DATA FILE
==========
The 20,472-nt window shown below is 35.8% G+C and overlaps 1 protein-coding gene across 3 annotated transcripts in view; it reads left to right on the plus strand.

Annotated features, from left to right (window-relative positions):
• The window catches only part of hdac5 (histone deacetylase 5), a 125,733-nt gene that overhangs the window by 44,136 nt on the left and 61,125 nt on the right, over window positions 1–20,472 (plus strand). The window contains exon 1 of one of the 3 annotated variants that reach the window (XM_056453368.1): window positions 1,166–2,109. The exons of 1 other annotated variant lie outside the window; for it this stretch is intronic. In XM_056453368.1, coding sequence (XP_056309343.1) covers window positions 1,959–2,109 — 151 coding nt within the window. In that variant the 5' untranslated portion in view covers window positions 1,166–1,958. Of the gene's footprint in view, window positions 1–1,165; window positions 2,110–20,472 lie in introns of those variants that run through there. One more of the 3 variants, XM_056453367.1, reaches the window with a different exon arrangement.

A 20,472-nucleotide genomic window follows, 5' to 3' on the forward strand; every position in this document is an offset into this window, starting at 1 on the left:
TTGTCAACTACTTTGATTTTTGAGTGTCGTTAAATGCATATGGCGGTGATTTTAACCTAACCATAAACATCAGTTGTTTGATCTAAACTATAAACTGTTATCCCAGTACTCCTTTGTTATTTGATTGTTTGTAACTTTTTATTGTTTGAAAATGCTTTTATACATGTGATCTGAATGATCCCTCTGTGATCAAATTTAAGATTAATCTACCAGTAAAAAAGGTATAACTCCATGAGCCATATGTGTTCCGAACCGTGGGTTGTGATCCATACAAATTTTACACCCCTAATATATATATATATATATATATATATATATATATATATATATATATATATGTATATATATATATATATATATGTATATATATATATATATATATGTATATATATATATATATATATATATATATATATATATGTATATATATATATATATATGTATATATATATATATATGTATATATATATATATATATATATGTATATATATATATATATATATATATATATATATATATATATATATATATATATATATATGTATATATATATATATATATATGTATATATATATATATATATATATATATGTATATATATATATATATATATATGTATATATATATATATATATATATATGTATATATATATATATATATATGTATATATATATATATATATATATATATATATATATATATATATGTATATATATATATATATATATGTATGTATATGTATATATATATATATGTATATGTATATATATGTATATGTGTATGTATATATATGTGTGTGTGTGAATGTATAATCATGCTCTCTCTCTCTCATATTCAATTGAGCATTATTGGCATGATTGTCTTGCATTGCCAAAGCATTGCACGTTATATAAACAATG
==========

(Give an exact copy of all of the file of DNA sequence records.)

The 20,472-nt window shown below is 35.8% G+C and overlaps 1 protein-coding gene across 3 annotated transcripts in view; it reads left to right on the plus strand.

Annotated features, from left to right (window-relative positions):
• The window catches only part of hdac5 (histone deacetylase 5), a 125,733-nt gene that overhangs the window by 44,136 nt on the left and 61,125 nt on the right, over window positions 1–20,472 (plus strand). The window contains exon 1 of one of the 3 annotated variants that reach the window (XM_056453368.1): window positions 1,166–2,109. The exons of 1 other annotated variant lie outside the window; for it this stretch is intronic. In XM_056453368.1, coding sequence (XP_056309343.1) covers window positions 1,959–2,109 — 151 coding nt within the window. In that variant the 5' untranslated portion in view covers window positions 1,166–1,958. Of the gene's footprint in view, window positions 1–1,165; window positions 2,110–20,472 lie in introns of those variants that run through there. One more of the 3 variants, XM_056453367.1, reaches the window with a different exon arrangement.

A 20,472-nucleotide genomic window follows, 5' to 3' on the forward strand; every position in this document is an offset into this window, starting at 1 on the left:
TTGTCAACTACTTTGATTTTTGAGTGTCGTTAAATGCATATGGCGGTGATTTTAACCTAACCATAAACATCAGTTGTTTGATCTAAACTATAAACTGTTATCCCAGTACTCCTTTGTTATTTGATTGTTTGTAACTTTTTATTGTTTGAAAATGCTTTTATACATGTGATCTGAATGATCCCTCTGTGATCAAATTTAAGATTAATCTACCAGTAAAAAAGGTATAACTCCATGAGCCATATGTGTTCCGAACCGTGGGTTGTGATCCATACAAATTTTACACCCCTAATATATATATATATATATATATATATATATATATATATATATATATATATGTATATATATATATATATATATGTATATATATATATATATATATGTATATATATATATATATATATATATATATATATATATGTATATATATATATATATATGTATATATATATATATATGTATATATATATATATATATATATGTATATATATATATATATATATATATATATATATATATATATATATATATATATATATATGTATATATATATATATATATATGTATATATATATATATATATATATATATGTATATATATATATATATATATATGTATATATATATATATATATATATATGTATATATATATATATATATATGTATATATATATATATATATATATATATATATATATATATATATGTATATATATATATATATATATGTATGTATATGTATATATATATATATGTATATGTATATATATGTATATGTGTATGTATATATATGTGTGTGTGTGAATGTATAATCATGCTCTCTCTCTCTCATATTCAATTGAGCATTATTGGCATGATTGTCTTGCATTGCCAAAGCATTGCACGTTATATAAACAATG